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I have a tab bar application that works fine, but if the app is opened without it having been running in the background, then the tabs are a little slower to open than usual, as they are loading plists.

Is it possible to load all the data into the views when the app launches?

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Yes it is possible but more than likely what you should consider is loading the plists in some sort of outside dataManager that then passes the data to the views when they are requested. This separation of view and data would also allow you to load the data in chunks as well as in the background. –  Ryan Poolos Jan 7 '13 at 20:27
    
sorry - really should have said I'm still quite a beginner...didn't fully understand that! :( but thank you for you response –  Nick Farrant Jan 7 '13 at 20:40
    
Alright well basically, I'm assuming you're loading plists in your viewController viewDidLoads am I correct? –  Ryan Poolos Jan 7 '13 at 21:41
    
I am, yes. Should I not be? –  Nick Farrant Jan 7 '13 at 22:25
1  
You certainly can. But if you want it to load faster you need to do it somewhere else and/or in the background. Then just have your viewController present the data. Check the answer below. You can create a singleton as a dataManager that loads the data outside of your viewControllers. Then in the viewDidLoad just as the dataManager for your data :) –  Ryan Poolos Jan 8 '13 at 14:59

1 Answer 1

I would recommend using a service class from which all of the view controllers can query. A common method of defining such a helper class is using the singleton design pattern. The singleton pattern allows only one instance of a singleton class to ever be instantiated. Using this method, you know that every other instance that will be making use of this service will be going through this one instance.

Here's the snippet I noramlly use, it might not be the optimal so I invite other users to suggest changes please:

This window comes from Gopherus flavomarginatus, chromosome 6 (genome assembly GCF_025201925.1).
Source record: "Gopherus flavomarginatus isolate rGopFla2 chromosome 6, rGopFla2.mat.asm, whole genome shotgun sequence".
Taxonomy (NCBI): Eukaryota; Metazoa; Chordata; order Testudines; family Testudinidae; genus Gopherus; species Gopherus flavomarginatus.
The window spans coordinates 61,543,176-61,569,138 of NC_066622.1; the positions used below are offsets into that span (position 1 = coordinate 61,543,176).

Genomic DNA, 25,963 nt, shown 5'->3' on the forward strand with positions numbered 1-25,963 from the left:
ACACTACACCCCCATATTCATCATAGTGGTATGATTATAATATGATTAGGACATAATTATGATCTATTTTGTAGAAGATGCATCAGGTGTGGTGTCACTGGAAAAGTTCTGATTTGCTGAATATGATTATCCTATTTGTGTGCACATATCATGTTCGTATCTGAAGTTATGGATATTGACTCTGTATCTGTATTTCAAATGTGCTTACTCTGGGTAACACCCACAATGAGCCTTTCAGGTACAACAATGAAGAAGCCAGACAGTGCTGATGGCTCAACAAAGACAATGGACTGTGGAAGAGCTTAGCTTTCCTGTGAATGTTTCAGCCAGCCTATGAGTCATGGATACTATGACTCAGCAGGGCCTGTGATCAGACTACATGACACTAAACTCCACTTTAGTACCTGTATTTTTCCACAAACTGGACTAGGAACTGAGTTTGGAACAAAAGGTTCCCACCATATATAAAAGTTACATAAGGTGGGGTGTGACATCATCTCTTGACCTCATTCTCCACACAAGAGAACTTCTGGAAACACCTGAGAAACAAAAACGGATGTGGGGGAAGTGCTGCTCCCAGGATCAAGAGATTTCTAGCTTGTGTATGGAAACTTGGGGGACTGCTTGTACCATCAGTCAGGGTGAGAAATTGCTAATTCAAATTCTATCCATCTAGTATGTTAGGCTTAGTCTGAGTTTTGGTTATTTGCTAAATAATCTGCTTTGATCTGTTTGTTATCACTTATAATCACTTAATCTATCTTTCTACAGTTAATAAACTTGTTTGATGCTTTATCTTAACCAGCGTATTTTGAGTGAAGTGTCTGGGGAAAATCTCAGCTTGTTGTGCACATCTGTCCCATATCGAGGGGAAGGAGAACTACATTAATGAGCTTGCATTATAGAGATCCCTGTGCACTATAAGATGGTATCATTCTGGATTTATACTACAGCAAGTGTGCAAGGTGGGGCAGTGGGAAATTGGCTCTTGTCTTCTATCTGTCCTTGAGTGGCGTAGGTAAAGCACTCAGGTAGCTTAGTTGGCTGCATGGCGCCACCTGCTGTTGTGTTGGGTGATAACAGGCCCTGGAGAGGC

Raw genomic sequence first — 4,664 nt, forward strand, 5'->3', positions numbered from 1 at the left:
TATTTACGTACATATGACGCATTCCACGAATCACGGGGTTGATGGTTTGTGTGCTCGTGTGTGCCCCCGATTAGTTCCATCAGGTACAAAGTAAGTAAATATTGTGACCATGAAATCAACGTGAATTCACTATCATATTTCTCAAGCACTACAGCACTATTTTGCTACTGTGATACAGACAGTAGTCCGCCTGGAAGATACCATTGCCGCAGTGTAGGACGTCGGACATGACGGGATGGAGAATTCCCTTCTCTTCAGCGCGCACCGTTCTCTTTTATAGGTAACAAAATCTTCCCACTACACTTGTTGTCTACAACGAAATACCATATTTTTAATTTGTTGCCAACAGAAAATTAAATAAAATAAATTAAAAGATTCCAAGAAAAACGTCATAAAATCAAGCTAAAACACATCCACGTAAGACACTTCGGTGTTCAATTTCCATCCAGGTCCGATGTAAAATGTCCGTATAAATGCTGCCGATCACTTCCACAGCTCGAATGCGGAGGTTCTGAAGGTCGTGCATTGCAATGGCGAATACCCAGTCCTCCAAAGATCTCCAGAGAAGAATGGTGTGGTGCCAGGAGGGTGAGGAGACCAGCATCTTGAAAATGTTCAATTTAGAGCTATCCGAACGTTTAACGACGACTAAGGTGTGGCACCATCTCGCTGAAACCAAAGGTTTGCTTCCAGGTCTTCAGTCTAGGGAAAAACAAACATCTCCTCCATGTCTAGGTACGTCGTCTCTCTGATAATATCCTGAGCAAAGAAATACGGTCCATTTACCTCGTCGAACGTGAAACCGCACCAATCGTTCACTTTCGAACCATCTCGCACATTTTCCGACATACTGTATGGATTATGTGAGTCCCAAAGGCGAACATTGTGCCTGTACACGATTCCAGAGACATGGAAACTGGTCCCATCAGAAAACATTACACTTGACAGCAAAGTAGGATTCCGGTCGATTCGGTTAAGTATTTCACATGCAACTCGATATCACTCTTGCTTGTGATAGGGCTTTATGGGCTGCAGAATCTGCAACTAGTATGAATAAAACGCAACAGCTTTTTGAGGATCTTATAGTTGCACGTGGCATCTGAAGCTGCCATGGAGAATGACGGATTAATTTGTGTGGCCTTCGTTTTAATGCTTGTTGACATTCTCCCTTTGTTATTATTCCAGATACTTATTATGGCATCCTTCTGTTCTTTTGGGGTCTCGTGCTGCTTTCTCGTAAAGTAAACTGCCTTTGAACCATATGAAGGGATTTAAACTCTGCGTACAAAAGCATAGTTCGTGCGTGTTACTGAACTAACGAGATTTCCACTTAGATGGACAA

//.h:

+ (MySingletonServiceInstance *)sharedInstance;

//.m:

static MySingletonServiceInstance *sharedInstance = nil;

+ (MySingletonServiceInstance *)sharedInstance{
    @synchronized(self){
        if(sharedInstance == nil)
            sharedInstance = [[self alloc] init];
    }
    return sharedInstance;
}

- (id)init {    
    if ((self = [super init])) {
        //Set up
    }
    return self;
}

Now in any other class (such as a view controller that needs some data), you can do something like this:

[[MySingletonServiceInstance sharedInstance] doSomething];

or

NSDictionary *myData = [MySingletonServiceInstance sharedInstance].data;

and it will call the same object. I often use singleton objects for loading data and suchlike, whether it's an interface to a web service or to the local CoreData. It's a really useful design pattern and I learned so much by picking it up.

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Thanks for the answers :) I don't fully understand the singleton one, but I will look into it and learn it if I can. –  Nick Farrant Jan 10 '13 at 11:12
    
Cool no worries, once you have MVC design and the singleton pattern down you will be flying. –  Adam Waite Jan 10 '13 at 12:11

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